October 22, 2009
I'm still not sure I actually believe it and even if this report is 100 percent accurate then I think there's a good chance the world will end before next Wednesday's Game 1.
After 13 years of uninspired and monotonous coverage, Fox has hired Ozzie Guillen to be a pre- and post-game analyst during the World Series between the Phillies and
the Yankees TBA.
That sound you just heard were Fox executives cutting a blank check for the FCC.
Or maybe it was baseball bloggers thinking of new hashtags for the Guillen tweets they'll send.
Whatever the case, hiring the freespeaking White Sox manager is a master stroke that is totally out of character for a network that has traditionally hitched its October broadcasts to the bland and unappealing duo of Joe Buck and Tim McCarver.
Though Guillen won't be able to inject any life into the booth during the game — at least don't think he'll be able — the hiring is a great way to attract viewers and give baseball a can't-miss talking head in the mold of Charles Barkley on TNT.
Sure, there are a couple of questions. Will Guillen be given the free reins to speak his mind? Will America's knuckledraggers be able to get past his thick Venezuelan accent?
Both remain to be seen, though matching him up with Mark Grace on the set should be a recipe for must-see TV. Love him or hate him, Guillen harbors plenty of strong opinions and is the type of three-dimensional, larger-than-life character that used to highlight baseball's World Series coverage. Think along the lines of Howard Cosell, Joe Garagiola and Bob Uecker. Think of how much more fun they made the event seem. Then compare it to the usual slumber that Buck and McCarver need to be woken from.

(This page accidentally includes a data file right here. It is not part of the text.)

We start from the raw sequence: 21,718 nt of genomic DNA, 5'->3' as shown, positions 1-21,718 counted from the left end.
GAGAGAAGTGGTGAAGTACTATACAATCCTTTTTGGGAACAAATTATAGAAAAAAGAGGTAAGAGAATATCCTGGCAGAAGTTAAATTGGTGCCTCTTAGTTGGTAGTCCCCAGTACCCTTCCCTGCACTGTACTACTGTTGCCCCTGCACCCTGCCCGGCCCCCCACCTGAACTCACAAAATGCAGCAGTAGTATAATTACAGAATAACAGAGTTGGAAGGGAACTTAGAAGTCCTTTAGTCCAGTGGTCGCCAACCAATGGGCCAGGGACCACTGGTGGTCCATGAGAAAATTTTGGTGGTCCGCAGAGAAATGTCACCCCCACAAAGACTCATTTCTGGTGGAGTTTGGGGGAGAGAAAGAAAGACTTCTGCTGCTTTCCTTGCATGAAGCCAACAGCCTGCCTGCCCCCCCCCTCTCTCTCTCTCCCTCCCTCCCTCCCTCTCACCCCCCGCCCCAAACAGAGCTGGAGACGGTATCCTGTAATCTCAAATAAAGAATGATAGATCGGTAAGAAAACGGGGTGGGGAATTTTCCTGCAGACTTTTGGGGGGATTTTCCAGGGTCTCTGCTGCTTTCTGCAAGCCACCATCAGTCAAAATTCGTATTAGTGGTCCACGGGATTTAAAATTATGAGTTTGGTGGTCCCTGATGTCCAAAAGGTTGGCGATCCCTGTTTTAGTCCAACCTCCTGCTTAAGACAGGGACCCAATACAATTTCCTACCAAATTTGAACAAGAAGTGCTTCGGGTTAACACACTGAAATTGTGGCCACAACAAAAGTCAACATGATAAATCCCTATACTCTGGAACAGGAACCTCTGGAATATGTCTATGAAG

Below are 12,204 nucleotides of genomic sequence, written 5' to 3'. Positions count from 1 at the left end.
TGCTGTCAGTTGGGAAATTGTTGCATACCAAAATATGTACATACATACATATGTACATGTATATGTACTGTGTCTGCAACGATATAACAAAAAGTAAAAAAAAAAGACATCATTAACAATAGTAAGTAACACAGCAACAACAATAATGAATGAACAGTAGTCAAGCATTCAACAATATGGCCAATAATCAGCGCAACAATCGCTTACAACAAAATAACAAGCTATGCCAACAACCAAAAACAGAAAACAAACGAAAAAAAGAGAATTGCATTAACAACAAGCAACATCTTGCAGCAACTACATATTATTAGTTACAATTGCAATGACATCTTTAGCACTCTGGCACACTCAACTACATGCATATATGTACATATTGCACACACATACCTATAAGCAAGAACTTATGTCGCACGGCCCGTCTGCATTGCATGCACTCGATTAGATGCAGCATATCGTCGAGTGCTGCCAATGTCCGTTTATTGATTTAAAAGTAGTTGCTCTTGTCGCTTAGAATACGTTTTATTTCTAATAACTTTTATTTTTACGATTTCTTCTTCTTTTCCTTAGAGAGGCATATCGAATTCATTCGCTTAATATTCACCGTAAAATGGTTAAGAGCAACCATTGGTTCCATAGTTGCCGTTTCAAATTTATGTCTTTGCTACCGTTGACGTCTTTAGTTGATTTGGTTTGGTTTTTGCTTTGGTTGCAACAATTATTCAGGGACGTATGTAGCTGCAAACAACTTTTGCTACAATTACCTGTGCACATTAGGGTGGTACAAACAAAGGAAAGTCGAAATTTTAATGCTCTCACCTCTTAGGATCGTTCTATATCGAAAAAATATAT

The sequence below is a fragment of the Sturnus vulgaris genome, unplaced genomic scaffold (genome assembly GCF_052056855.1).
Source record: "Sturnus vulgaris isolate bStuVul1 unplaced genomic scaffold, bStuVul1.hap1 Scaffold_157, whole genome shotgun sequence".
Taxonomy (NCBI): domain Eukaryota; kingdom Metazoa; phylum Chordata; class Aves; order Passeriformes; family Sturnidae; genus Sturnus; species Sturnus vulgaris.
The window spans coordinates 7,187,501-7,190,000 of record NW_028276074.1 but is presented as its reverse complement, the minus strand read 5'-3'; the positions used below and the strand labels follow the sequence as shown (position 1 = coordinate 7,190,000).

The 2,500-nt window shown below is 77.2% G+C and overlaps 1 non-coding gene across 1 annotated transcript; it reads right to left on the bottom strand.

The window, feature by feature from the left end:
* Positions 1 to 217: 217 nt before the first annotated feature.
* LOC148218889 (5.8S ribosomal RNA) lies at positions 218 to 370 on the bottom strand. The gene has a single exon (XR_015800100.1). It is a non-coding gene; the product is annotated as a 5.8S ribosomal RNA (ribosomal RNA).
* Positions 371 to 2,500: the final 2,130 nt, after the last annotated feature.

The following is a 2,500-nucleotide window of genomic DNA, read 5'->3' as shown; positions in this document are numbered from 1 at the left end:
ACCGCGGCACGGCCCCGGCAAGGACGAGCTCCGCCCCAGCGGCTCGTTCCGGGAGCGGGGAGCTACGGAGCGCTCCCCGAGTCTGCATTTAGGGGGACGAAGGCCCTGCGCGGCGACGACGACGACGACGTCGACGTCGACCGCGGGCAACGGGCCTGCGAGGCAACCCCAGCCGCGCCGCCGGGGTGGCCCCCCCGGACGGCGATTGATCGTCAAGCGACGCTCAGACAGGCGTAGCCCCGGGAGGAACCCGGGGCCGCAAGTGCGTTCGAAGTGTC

Here's another point to consider: Guillen will file reports for Fox Sports Espanol and his presence will bring a diversity to the Fox staff that has been sorely lacking. In an age where World Series ratings drop lower and lower, Fox needed to make an effort to be more accessible to everyone — not just stodgy old white guys. This ranks as a good $#@%@! first move, albeit a surprising and uncharacteristic one for a network that usually redefines unimaginative.
Now who wants to start a pool for that first headline-making remark?